Structural Biochemistry/Drug Resistance

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Antimicrobial resistance – also known as drug resistance – occurs when microorganisms such as bacteria, viruses, fungi and parasites change in ways that render the medications used to cure the infections they cause ineffective. When the microorganisms become resistant to most antimicrobials they are often referred to as “superbugs”. This is a major concern because a resistant infection may kill, can spread to others, and imposes huge costs to individuals and society.

Due to the amount of antibiotics currently being used for humans and agriculture, there has been an increased amount of drug resistant pathogenic bacteria. This resistance is a result of natural selection, in which the pathogens resistant to the antibiotics survive and continue reproducing, and the nonresistant strains are killed.

Introduction[edit]

When penicillin was discovered in 1928, the effectiveness and convenience of antibiotics for treating many infectious diseases was realized, and taken for granted. Now, the use of antibiotics has become increasingly commonplace, and thus allowed for the development of more drug resistant strains of bacteria.

These bacteria that have grown to become more resistant to the past drugs lead to new generations of medication that are able to deal with these infectious diseases. The only problem that is realized that many of these drugs will become useless because of the mechanisms that the bacteria display in where they will evolve into better bacteria then they were in the past. Bacteria, who have similar structures and genes, are able to evolve through the accumulation of multiple genes that code for drug resistance, pumps that work in 3 different areas of the bacteria, and the similarity of these drugs that are already in bacteria which help them become resistant. (Nikaido 2011)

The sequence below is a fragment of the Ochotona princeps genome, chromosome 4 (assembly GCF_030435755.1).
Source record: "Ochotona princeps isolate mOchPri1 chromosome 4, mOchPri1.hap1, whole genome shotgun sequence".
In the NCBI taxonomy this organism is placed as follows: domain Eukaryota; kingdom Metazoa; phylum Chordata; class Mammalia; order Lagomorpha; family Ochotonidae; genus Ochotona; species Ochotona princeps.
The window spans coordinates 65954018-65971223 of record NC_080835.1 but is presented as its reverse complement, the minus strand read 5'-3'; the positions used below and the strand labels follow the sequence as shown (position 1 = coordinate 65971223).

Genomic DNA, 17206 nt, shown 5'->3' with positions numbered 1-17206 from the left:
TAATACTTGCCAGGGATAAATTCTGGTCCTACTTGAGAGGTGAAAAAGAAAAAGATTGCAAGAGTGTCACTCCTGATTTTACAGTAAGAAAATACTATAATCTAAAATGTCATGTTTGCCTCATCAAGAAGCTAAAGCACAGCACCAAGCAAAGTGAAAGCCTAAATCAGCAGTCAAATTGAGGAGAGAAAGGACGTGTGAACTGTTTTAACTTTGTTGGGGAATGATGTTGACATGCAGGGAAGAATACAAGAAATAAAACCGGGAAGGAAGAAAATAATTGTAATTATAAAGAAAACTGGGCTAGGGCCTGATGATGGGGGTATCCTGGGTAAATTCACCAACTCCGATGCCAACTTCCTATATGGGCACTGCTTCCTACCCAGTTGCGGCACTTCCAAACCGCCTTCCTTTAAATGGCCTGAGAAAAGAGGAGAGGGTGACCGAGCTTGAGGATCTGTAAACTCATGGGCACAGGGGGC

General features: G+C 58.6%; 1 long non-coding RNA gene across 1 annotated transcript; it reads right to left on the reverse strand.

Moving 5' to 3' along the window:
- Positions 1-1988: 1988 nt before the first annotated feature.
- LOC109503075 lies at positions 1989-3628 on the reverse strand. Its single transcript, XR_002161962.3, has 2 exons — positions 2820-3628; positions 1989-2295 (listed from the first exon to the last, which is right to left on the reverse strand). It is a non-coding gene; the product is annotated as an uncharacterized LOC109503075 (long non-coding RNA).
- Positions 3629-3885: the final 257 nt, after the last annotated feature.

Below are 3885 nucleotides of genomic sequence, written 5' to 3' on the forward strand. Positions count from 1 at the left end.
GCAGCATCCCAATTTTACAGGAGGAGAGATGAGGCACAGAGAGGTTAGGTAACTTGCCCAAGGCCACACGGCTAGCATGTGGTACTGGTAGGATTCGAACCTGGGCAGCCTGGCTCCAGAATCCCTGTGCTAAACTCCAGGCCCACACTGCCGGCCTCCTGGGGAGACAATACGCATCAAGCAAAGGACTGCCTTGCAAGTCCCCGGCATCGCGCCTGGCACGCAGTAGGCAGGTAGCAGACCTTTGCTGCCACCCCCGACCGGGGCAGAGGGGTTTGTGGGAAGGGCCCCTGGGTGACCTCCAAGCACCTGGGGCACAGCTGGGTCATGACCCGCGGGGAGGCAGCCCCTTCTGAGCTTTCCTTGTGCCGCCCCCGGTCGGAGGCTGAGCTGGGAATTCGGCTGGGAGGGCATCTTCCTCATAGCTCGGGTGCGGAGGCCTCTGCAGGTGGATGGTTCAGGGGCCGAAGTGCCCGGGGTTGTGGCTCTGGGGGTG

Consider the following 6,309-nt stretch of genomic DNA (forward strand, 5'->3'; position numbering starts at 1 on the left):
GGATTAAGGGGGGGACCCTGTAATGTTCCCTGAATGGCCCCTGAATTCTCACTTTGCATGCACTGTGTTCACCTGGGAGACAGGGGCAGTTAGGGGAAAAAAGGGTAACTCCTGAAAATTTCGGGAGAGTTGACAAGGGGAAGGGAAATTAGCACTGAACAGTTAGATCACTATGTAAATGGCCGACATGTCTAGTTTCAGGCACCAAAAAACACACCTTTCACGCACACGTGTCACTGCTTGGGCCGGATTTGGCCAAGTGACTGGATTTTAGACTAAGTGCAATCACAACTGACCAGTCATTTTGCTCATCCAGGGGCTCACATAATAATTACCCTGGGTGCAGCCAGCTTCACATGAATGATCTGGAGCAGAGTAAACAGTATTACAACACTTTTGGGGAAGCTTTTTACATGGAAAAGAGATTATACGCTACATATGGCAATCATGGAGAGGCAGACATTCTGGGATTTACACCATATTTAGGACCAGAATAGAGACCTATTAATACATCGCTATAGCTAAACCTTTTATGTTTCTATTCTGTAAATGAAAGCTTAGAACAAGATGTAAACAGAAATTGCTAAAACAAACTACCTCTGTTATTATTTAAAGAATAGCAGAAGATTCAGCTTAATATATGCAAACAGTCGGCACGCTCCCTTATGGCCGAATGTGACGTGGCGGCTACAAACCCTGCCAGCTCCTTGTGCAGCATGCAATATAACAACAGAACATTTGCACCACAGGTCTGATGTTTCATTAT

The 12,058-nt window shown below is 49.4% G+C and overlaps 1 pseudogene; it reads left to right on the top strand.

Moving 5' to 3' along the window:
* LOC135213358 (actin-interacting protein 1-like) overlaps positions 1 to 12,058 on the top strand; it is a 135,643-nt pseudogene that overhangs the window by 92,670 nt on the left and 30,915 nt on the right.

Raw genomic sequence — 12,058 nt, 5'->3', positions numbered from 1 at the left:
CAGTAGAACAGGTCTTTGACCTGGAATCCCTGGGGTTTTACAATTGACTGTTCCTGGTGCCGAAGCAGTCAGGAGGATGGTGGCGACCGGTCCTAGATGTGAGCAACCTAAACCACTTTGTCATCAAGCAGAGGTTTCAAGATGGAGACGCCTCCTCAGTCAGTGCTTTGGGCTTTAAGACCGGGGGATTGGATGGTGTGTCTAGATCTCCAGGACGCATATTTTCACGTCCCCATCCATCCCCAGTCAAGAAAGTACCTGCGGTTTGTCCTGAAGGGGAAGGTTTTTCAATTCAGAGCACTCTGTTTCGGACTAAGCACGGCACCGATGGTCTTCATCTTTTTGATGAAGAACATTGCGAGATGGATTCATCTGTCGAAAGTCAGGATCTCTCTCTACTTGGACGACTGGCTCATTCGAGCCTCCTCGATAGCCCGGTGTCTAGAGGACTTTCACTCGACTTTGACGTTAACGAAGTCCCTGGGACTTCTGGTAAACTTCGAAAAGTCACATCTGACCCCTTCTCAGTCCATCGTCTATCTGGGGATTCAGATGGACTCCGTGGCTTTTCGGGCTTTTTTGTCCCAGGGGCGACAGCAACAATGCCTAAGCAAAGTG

Mechanisms of Drug Resistance[edit]

There are many reasons as to why certain bacteria strains can become resistant to certain drugs. Most of these resistances originate from the bacteria that were used to produce the antibiotic, because they need to be resistant to their own product, or from microorganisms that exist in the environment and thus are exposed to the excess amount of antibiotics used today.

Changes in the target protein[edit]

Bacterial genes may mutate and affect the protein that the drug targets. Due to this change, the protein may be less susceptible to the biochemical effects of the drug. While these mutations may not be carried on to further generations under normal situations, the presence of the antibiotic drugs will affect the selection process, favoring only the bacteria with this mutated protein form. Resistance of this kind is affective against man-made drugs that cannot be inactivated enzymatically.

Inactivation through enzymes[edit]

Certain drugs are more susceptible to being inactivated by enzymes that are produced by certain bacteria. The genes that code for these enzymes usually originate from the bacteria that were originally used to produce these antibiotics. Examples of enzymatic drug deactivation can be seen in the phosphorylation/acetylation/adenylation of aminoglycosides and the hydrolysis of β-lactamases.

Aminoglycosides are inactivated by the reducing net positive charges on these antibiotics. These modifing enzymes, such as AAC(3)-11, will act on the position 3 of the substrate that belong to the phylogenic group among the enzymes. Due the antibiotic-producing micro-organisms that are found in these bacteria, they are already present amongst their DNA which make them resistant to these aminoglycosides. (Nikaido 2011)